Step-by-Step Holiday Flower Design
Good afternoon, McLean. This afternoon seems an appropriate time to launch my blog on McLean Patch.
As a professional flower designer, and the owner/founder of Flowers by binaifer based in McLean, I want to give you a step-by-step design for a lovely holiday centerpiece, which has been likened to a fountain or waterfall. Then, I want to take a moment to introduce myself and tell you a little bit about me and my flower designs.
Step-by-Step Holiday Centerpiece:
The inspiration for this Holiday design was one of the instructors in my class at The Judith Blacklock Flower School in Knightsbridge, London. The design links the colors of the holidays and creates the look of a fountain or waterfall.
You will need:
~ Bear grass (used as an inexpensive filler and available @ all florists and grocery store floral counters)
~ Berries (Hypericum, Nandina, Ilex or Holly, Pyracantha, Cedar, or any other little berry)
~ A tall, very slim glass or crystal vase. A glass or crystal wine decanter works perfectly!
~ A straight pin (to make a tiny hole in the bottom of the berry)
~ A scissors
Bear Grass has sharp edges, so wear gloves or be careful in handling to avoid paper-like cuts.
- Choose your vase (or, have several and see which one you like), and fill with water.
- Take 6-12 pieces of Bear Grass. Rinse the grass, and trim the bottoms (often cream-colored and muddy or sandy). Trim the top of each strand of bear grass to a point (cut on a diagonal, like cutting a ribbon).
- Twist off 6-12 berries (one for each strand of Bear Grass), and poke the bottom of each with the straight pin. You only need a tiny hole or the berry will fall off the Bear Grass.
- Place the strands of Bear Grass in the vase. Hold the end of each strand of Bear Grass, and insert a berry on the end.
- Add or delete strands of Bear Grass, as you wish. The effect should be pieces of Bear Grass bouncing or springing to the touch (from the weight of the berries), thus creating your dancing holiday fountain or waterfall.
My unique design aesthetic ~ elegant, contemporary, and minimalist ~ has been enhanced by training at the renowned Judith Blacklock Flower School in Knightsbridge, London. My flower designs have been influenced by the work of artists such as O’Keefe, Miro, and Calder. As an award-winning fine art photographer, I have an eye for line, form and presentation resulting in exquisite flower designs.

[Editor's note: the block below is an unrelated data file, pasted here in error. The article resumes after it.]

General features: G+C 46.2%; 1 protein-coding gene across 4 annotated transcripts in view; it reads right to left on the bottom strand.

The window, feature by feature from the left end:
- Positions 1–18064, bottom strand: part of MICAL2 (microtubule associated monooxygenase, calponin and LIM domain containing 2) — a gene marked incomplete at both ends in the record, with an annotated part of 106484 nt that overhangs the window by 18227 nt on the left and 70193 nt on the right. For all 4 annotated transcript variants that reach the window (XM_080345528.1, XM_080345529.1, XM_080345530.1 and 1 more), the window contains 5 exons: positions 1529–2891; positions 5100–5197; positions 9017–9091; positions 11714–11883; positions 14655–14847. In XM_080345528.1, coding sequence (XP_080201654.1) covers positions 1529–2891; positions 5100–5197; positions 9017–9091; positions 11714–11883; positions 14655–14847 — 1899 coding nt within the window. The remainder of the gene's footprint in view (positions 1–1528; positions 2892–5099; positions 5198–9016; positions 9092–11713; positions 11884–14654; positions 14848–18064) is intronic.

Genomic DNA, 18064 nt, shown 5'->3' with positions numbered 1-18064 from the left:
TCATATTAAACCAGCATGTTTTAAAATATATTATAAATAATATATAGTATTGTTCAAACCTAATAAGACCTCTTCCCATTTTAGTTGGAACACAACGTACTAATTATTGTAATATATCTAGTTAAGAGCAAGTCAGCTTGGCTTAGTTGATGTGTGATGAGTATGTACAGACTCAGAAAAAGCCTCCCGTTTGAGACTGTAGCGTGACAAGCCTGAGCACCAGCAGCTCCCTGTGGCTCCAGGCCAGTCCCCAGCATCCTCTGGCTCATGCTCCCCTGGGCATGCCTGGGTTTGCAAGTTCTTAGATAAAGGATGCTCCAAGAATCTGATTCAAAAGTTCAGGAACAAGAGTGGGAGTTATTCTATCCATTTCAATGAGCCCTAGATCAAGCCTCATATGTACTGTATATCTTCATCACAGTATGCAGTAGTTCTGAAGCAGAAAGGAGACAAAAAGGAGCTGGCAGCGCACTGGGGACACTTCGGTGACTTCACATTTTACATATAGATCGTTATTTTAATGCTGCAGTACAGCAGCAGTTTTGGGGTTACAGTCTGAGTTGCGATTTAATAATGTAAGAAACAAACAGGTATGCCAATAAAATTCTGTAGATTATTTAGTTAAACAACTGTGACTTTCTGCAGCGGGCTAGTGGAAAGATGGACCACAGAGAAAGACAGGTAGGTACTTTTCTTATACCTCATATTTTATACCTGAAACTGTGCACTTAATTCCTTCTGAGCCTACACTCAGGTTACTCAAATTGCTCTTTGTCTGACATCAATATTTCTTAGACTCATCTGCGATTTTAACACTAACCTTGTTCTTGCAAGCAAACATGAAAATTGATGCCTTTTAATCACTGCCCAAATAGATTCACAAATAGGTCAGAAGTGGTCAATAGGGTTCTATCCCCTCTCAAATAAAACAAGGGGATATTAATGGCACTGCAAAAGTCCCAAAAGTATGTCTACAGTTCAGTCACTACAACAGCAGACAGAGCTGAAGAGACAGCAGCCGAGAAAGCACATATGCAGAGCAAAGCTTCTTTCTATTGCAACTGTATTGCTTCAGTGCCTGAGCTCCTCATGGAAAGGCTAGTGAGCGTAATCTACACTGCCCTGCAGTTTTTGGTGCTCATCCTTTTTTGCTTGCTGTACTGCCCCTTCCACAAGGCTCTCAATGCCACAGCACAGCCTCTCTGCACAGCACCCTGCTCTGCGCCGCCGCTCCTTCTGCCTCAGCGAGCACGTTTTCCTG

~ In July 2009, I was selected as one of twelve semi-finalists for the position of Chief Flower Designer at the White House!
~ In March 2010, I was honored to design THE centerpiece for Rabbi Amy Schwartzman's 20th Anniversary Champagne Dessert Reception at Temple Rodef Shalom in Falls Church.
~ Now, I design the flowers every week for the Friday night & Saturday morning services of this temple with a congregation of 1,500 families, a significant number of them from McLean! I incorporate lovely vases and flowers to make even a traditional triangular design exquisite and gorgeous.
~ In July 2010, I designed THE centerpiece for the Atrium of the Ronald Reagan Building & International Trade Center. The centerpiece, incorporating English crystal vases and purple Vanda orchids, was the focal point of a private reception on the upper level of the Atrium.
~ My flower designs have been donated to silent auctions for Holy Trinity Catholic Church in Georgetown and the Great Falls Foundation of the Arts.
~ I have been commissioned to design intriguing flower sculptures for Thanksgiving, holiday, hostess, anniversary, and birthday gifts.
My work can be viewed at:
My hand-tied bouquets and flower designs are non-traditional: elegant, contemporary, and minimalist. I incorporate vases into my designs, resulting in flower sculptures. My technique included creating swirls and loops of curly willow, often on its side, to hold the flowers, I secure my designs with fine-gauge jewelry wire; fine, cellophane tape; and pebbles.
An eco-conscious artist, I use native, indigenous, or local meadow-grown flowers: blue-cloud larkspur, which looks like dancing purple butterflies. Or, I cut branches of dogwood, forsythia and pear from my own garden. When not possible, I select unusual flowers: red gloriosa lilies, purple Vanda orchids, yellow oncidium orchids, and copper cymbidium orchids. All of my flowers are grown in the U.S. (and, if not possible, Canada or Holland), and each stem is hand-selected to ensure a close-to-perfect flower.
If you have any questions, please do not hesitate to e-mail me: firstname.lastname@example.org. Stay tuned for: Eco-Consccious Flower Sourcing and Forcing Flowering Branches from your Garden!